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What the World Eats

Isaiah 25.6-9
This Bible reading is a vision of how God intends to bring all the peoples and nations of the world together, to live in peace and harmony. The Prophet imagines a wonderful banquet spread out in God’s Temple where representatives of all the countries and peoples on earth will sit down to share food with one another - a sort of United Nations’ Assembly, but in Jerusalem rather than New York and where the ambassadors eat instead of talking. In the vision they are given nothing but the best - the richest food and the finest wine - because this is meant to be a wonderful celebration, a party to end all parties.

It will mark an incredible change in our fortunes. The cloud of sorrow that has long been hanging over the world - caused by famine, and disease, war and injustice, global warming and exploitation of all the natural resources of the earth - will be suddenly removed. It will be like the sun breaking through on a foggy day. There will be no more trouble. All the tears which people shed now will be wiped away. Everyone will be happy and joyful. When it happens, says the Prophet, those who put their trust in God will realise that he has done this.

In their book Hungry Planet (Time Magazine) Peter Menzel and Faith D'Aluisio have produced a photo essay which reminds me of this passage. The pictures and the prophecy are vivid reminders of how important food is to all of us, wherever we live in the world. Food, and sharing it together around the family table, is one of the things that has the power to bring us all together and to help us see how alike we are.

They both remind us that the way the world is now is unfair. Some people have a lot to eat, and some have only a little. Some have a huge variety of food and some have very little choice. But did you notice how happy everyone in the pictures seemed to be, despite the fact that some of them don’t seem to have much to be happy about?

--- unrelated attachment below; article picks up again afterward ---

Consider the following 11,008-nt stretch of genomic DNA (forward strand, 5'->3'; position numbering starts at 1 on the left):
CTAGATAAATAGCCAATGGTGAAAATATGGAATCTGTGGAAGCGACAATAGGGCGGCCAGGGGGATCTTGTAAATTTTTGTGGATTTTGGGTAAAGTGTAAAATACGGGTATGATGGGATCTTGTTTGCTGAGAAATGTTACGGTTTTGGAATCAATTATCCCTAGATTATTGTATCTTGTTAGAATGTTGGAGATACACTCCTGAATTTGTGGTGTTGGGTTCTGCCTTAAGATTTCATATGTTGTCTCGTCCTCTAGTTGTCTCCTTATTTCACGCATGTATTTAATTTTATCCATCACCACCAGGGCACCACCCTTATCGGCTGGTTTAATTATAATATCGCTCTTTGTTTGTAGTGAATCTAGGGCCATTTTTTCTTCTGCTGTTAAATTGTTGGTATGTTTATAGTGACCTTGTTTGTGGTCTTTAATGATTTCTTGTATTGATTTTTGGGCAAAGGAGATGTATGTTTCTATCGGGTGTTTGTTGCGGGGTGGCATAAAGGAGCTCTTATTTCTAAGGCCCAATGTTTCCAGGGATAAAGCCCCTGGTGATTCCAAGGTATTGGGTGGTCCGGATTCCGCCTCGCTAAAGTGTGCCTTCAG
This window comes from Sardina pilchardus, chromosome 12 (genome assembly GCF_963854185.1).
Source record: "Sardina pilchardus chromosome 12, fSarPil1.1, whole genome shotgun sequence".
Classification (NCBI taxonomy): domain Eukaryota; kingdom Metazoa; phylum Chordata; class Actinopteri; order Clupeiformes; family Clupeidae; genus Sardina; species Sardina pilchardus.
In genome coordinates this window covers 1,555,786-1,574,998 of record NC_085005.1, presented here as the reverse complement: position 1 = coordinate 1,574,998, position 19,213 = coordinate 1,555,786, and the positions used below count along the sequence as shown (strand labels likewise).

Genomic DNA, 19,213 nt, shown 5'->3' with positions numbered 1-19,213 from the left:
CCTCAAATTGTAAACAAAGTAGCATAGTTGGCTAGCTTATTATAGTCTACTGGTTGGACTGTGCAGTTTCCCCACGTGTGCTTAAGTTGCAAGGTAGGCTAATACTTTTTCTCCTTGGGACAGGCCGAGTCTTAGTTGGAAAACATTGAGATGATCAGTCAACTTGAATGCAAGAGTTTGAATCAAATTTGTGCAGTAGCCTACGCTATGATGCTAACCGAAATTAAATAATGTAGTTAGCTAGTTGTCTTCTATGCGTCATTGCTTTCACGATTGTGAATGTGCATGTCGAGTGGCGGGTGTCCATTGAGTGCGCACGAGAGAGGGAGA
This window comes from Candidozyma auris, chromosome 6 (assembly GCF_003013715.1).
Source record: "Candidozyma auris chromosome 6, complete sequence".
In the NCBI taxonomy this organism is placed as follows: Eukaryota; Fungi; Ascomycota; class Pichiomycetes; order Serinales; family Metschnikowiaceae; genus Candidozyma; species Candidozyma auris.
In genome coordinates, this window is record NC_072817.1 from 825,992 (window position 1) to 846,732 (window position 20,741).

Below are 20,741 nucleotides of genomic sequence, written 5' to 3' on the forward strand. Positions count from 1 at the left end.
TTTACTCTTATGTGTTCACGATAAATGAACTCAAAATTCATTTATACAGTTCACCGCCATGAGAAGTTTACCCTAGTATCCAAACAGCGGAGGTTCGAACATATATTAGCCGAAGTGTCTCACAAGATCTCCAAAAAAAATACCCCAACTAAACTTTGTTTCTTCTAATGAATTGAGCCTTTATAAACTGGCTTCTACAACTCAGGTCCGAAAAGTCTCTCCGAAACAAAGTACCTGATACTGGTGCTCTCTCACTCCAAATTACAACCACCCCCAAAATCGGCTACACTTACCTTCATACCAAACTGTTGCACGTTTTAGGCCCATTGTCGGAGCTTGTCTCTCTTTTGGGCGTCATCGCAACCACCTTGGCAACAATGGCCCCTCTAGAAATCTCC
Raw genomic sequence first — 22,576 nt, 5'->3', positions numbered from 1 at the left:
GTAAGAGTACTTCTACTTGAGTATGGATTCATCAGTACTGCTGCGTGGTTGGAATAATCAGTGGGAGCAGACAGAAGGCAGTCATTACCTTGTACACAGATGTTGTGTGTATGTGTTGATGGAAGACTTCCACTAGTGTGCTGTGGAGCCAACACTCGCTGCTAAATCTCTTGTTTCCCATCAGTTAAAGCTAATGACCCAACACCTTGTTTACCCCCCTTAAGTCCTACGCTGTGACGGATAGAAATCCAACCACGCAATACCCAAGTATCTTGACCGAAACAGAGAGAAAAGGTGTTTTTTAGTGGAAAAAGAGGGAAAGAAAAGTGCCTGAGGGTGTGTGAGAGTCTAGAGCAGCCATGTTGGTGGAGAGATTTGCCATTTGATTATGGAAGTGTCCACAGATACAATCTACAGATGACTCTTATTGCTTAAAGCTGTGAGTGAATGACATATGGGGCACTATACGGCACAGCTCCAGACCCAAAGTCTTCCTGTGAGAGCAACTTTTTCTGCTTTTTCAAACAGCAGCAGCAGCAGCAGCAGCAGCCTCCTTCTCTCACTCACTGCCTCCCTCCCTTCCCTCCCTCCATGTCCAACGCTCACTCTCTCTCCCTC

I think what the photo essay and the prophecy have in common is that they’re both telling us we can make a difference. We can help to bring about the sort of world where people do have enough to eat, where there is a reason to celebrate, and where we can all live in harmony. If we are believers we can trust God to help us share his vision of a joyful banquet prepared for all the human race - a time of peace and plenty for everyone.

Luke 17.5-10
Harvest festival reminds us about our lack of faith. Each day we worry about what tomorrow might bring. Job losses, a double dip recession, higher interest rates or, if we’re living on the return from our savings, an indefinite continuation of the very low interest rates that we see now. And then, of course, there’s the ever present shadow of global warming, the rapid depletion of the world’s resources, the threat of mass extinctions of plants, fish and animals. And what about the possibility of a global pandemic, a massive volcanic eruption or a meteor strike from outer space? These are all genuine fears about real risks. But where is our faith?